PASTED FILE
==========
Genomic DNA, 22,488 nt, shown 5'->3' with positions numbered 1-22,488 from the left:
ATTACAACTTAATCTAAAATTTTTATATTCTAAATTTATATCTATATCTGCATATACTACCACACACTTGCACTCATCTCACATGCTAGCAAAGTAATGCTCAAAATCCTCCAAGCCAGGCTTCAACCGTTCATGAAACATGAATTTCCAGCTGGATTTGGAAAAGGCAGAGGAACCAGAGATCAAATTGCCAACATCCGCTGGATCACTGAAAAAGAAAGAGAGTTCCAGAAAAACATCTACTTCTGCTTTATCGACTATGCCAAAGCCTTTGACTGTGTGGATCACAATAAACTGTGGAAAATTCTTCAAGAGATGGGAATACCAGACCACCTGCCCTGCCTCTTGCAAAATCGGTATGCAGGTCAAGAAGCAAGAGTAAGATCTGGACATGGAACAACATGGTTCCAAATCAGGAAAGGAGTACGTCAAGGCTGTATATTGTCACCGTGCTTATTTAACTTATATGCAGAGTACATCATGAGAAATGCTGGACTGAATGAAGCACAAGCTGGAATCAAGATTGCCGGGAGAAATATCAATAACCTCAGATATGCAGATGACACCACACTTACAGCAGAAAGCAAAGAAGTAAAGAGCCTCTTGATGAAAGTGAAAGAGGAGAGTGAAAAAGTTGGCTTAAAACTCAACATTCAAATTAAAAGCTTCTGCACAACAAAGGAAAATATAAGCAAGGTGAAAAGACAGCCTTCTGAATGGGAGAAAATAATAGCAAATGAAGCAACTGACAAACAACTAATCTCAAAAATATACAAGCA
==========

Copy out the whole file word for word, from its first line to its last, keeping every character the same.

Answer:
Genomic DNA, 22,488 nt, shown 5'->3' with positions numbered 1-22,488 from the left:
ATTACAACTTAATCTAAAATTTTTATATTCTAAATTTATATCTATATCTGCATATACTACCACACACTTGCACTCATCTCACATGCTAGCAAAGTAATGCTCAAAATCCTCCAAGCCAGGCTTCAACCGTTCATGAAACATGAATTTCCAGCTGGATTTGGAAAAGGCAGAGGAACCAGAGATCAAATTGCCAACATCCGCTGGATCACTGAAAAAGAAAGAGAGTTCCAGAAAAACATCTACTTCTGCTTTATCGACTATGCCAAAGCCTTTGACTGTGTGGATCACAATAAACTGTGGAAAATTCTTCAAGAGATGGGAATACCAGACCACCTGCCCTGCCTCTTGCAAAATCGGTATGCAGGTCAAGAAGCAAGAGTAAGATCTGGACATGGAACAACATGGTTCCAAATCAGGAAAGGAGTACGTCAAGGCTGTATATTGTCACCGTGCTTATTTAACTTATATGCAGAGTACATCATGAGAAATGCTGGACTGAATGAAGCACAAGCTGGAATCAAGATTGCCGGGAGAAATATCAATAACCTCAGATATGCAGATGACACCACACTTACAGCAGAAAGCAAAGAAGTAAAGAGCCTCTTGATGAAAGTGAAAGAGGAGAGTGAAAAAGTTGGCTTAAAACTCAACATTCAAATTAAAAGCTTCTGCACAACAAAGGAAAATATAAGCAAGGTGAAAAGACAGCCTTCTGAATGGGAGAAAATAATAGCAAATGAAGCAACTGACAAACAACTAATCTCAAAAATATACAAGCA